Here was the corpse of a motel, the Elite—the sign still legible—broken buildings in a wilderness of weeds; and farther down the road, the Sands, the Presidential Inn, collapsed, empty; and another fractured place with a cracked swimming pool and broken windows, its rusted sign, “Cresent Motel,” the more pathetic for being misspelled.
Most of the shops were closed, the wide main road was littered. The side streets, lined by shacks and abandoned houses, looked haunted. I had never seen anything quite like it, the ghost town on the ghost highway. I was glad I had come.
Just as decrepit, but busy, was a filling station and convenience store, where I stopped to buy gas. When I went inside for a drink I met Suresh Patel. “I came here two years ago from Broach,” Mr. Patel told me, from behind the counter of his cluttered shop. Broach is an industrial river district of 1.5 million in the state of Gujarat. Mr. Patel had been a chemist in India. “My cousin call me. He say, ‘Come. Good business.’”
Many Indian shopkeepers, duka-wallahs, whom I knew in East and Central Africa, claimed Broach as their ancestral home, where the Patel surname identifies them as members of a Gujarati, primarily Hindu subcaste. And Mr. Patel’s convenience store in Allendale was identical to the dukas in East Africa, the shelves of food and beer and cheap clothes and candy and household goods, the stern hand-lettered sign, No Credit, the same whiff of incense and curry. A 1999 story in the New York Times magazine by Tunku Varadarajan declared that more than 50 percent of all motels in the United States are owned by people of Indian origin, a statistic supplied by the Asian American Hotel Owners Association—and the figure is even greater now.
All the convenience stores, the three gas stations and the one motel in small, unpromising Allendale were each owned by Indians from India. The presence of Indian shopkeepers, the heat, the tall dusty trees, the sight of plowed fields, the ruined motels and abandoned restaurants, the somnolence hanging over the town like a blight—and even the intense sunshine was like a sinister aspect of that same blight—all these features made it seem like a town in Zimbabwe.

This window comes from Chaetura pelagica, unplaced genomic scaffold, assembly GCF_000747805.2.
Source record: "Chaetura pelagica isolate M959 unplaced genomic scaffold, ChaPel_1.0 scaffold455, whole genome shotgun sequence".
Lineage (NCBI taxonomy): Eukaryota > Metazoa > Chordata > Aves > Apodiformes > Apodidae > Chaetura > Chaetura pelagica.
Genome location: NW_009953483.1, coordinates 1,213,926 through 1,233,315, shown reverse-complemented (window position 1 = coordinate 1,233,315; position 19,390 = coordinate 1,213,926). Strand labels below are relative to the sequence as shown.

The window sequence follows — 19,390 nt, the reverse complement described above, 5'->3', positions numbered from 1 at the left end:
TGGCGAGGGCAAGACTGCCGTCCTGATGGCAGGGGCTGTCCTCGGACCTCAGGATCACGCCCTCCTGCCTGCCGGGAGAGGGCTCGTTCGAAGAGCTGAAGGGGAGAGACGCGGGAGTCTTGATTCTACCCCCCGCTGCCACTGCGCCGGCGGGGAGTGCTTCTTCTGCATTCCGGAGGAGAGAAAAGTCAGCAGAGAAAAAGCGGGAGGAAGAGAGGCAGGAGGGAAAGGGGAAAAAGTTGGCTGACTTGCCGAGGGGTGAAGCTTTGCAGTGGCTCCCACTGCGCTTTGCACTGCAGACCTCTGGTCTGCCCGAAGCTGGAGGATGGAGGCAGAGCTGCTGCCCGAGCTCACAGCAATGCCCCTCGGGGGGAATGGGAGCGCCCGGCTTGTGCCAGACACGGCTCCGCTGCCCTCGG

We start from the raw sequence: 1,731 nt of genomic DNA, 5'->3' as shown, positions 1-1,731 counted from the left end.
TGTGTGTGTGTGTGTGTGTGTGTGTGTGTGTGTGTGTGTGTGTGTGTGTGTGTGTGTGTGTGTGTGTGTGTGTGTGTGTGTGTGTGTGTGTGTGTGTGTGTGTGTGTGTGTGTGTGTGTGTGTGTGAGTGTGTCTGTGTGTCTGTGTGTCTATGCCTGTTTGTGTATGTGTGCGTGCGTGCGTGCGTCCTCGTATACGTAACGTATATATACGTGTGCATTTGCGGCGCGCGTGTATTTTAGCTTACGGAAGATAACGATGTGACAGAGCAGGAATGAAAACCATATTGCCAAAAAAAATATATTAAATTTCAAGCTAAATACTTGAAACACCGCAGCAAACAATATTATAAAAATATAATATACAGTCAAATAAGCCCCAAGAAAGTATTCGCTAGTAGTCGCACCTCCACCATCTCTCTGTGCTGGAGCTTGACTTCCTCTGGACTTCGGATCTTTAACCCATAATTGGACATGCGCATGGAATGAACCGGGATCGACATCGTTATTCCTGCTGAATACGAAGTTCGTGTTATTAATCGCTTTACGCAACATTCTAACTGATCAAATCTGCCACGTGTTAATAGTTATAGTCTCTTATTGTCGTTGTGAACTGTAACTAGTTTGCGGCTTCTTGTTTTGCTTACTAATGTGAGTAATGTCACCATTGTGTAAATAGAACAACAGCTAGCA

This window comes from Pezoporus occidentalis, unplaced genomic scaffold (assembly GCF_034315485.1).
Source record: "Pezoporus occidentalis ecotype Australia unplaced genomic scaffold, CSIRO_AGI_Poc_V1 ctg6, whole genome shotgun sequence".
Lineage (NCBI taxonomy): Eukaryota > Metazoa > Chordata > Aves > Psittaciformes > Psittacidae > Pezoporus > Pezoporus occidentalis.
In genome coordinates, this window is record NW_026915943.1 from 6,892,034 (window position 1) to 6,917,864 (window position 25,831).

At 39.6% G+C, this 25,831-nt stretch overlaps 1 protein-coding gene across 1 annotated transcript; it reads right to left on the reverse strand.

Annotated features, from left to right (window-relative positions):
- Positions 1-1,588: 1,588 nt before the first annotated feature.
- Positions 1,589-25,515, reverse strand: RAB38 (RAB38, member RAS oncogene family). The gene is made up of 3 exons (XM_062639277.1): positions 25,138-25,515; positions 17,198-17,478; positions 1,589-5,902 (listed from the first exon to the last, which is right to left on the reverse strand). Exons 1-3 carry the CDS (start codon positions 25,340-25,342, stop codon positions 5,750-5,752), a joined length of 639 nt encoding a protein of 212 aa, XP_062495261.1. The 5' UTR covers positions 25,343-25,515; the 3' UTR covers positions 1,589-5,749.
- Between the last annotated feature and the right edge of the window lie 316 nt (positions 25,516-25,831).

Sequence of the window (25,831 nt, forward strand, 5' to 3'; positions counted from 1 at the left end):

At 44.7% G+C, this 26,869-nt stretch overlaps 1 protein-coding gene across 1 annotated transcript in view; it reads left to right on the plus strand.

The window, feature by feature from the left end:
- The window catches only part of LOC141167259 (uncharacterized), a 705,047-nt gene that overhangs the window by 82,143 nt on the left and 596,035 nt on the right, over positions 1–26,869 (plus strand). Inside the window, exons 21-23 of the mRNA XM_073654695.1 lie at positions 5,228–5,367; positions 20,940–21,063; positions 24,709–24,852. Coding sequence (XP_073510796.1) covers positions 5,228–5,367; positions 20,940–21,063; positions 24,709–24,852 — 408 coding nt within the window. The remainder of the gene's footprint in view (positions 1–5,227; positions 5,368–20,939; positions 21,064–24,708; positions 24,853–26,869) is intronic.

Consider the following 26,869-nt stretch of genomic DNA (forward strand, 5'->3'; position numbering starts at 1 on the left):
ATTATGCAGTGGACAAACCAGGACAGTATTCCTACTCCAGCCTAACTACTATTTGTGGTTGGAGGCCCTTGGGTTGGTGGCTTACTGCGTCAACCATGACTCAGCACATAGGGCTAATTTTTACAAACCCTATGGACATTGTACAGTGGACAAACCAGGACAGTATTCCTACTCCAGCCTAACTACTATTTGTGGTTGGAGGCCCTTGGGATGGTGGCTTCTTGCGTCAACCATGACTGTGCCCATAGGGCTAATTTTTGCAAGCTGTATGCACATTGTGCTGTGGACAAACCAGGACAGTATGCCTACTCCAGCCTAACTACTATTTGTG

Later I saw just outside Allendale proper the campus of the University of South Carolina Salkehatchie, with 800 students, and the old main street, and the handsome courthouse, and a small subdivision of well-kept bungalows. But mostly, and importantly, Allendale, judging from Route 301, was a ruin—poor, neglected, hopeless-looking, a vivid failure.
“We have to change the worst.”
In an office tucked inside a mobile unit, sign-posted “Allendale County Alive,” I found Wilbur Cave. After we shook hands, I mentioned the extraordinary weirdness of Route 301.
“This was a famous road once—the halfway point from up north to Florida or back,” Wilbur said. “Everyone stopped here. And this was one of the busiest towns ever. When I was growing up we could hardly cross the road.”
But there were no cars today, or just a handful. “What happened?”
“Route 95 happened.”
And Wilbur explained that in the late 1960s, when the Interstate route was plotted, it bypassed Allendale 40 miles to the east, and like many other towns on Route 301, Allendale fell into ruin. But just as the great new city rising in the wilderness is an image of American prosperity, a ghost town like Allendale is also a feature of our landscape. Perhaps the most American urban transformation is that very sight; all ghost towns were once boomtowns.
read more… smithsonianmag.com